• Originating from the aftermath of decolonization following World War II, the NIEO concept evolved due to disruptions in the global economic structure caused by the war and the collapse of the international monetary system. These factors exacerbated the disparity between industrialized and impoverished countries.
  • The Non-Aligned Movement (NAM), consisting of 120 nations that were not aligned with either the Western or Eastern Blocs during the Cold War, played a significant role in shaping the NIEO concept. They argued that the existing international economic system perpetuated inequality and did not consider the interests of newly independent nations.
  • In 1973, the NAM's chairman requested a Special Session of the UN General Assembly to address issues related to raw materials and economic development. Subsequently, in September 1973, the UN General Assembly adopted the 'Programme of Action for the Establishment of a New International Economic Order.' On December 12, 1974, the United Nations General Assembly also adopted the 'Charter of Economic Rights and Duties of States' to further support these principles.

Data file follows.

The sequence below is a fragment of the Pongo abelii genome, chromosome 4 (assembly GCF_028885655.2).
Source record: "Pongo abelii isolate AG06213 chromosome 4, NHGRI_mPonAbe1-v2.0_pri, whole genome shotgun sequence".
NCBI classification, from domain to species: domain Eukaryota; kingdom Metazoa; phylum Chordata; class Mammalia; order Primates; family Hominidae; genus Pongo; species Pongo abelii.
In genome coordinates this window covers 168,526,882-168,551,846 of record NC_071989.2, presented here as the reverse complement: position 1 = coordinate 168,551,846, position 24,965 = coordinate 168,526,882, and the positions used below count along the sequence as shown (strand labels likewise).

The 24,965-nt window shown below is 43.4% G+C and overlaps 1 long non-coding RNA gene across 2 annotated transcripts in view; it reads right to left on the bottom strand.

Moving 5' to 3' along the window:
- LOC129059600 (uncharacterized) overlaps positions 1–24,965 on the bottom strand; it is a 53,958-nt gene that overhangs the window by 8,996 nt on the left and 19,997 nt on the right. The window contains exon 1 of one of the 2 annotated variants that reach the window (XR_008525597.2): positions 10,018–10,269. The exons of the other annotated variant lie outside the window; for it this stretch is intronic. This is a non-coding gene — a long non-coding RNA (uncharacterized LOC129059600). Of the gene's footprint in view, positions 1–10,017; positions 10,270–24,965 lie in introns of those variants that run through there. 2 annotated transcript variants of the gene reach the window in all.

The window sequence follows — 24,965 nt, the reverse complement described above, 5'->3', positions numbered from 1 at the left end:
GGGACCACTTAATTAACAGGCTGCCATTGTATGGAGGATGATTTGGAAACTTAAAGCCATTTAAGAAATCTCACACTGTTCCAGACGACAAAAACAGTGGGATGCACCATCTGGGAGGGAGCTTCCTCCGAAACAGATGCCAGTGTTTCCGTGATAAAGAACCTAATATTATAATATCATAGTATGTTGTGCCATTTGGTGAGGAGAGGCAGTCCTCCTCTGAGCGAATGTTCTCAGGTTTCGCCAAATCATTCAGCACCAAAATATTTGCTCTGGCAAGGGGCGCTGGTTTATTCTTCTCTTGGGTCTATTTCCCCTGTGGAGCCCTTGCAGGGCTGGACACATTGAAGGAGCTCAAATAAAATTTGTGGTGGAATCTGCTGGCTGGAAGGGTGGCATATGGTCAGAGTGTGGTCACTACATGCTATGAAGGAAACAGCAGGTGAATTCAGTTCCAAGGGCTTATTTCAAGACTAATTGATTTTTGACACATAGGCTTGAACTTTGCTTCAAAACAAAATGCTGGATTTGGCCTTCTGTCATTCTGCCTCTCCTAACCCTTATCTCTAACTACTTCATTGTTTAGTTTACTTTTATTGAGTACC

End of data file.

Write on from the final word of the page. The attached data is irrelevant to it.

• Despite ongoing discussions, the NIEO has not been fully realized. However, in 2018, the UN General Assembly passed a resolution titled 'Towards a New International Economic Order,' reaffirming the importance of working towards its establishment.

Founding Principles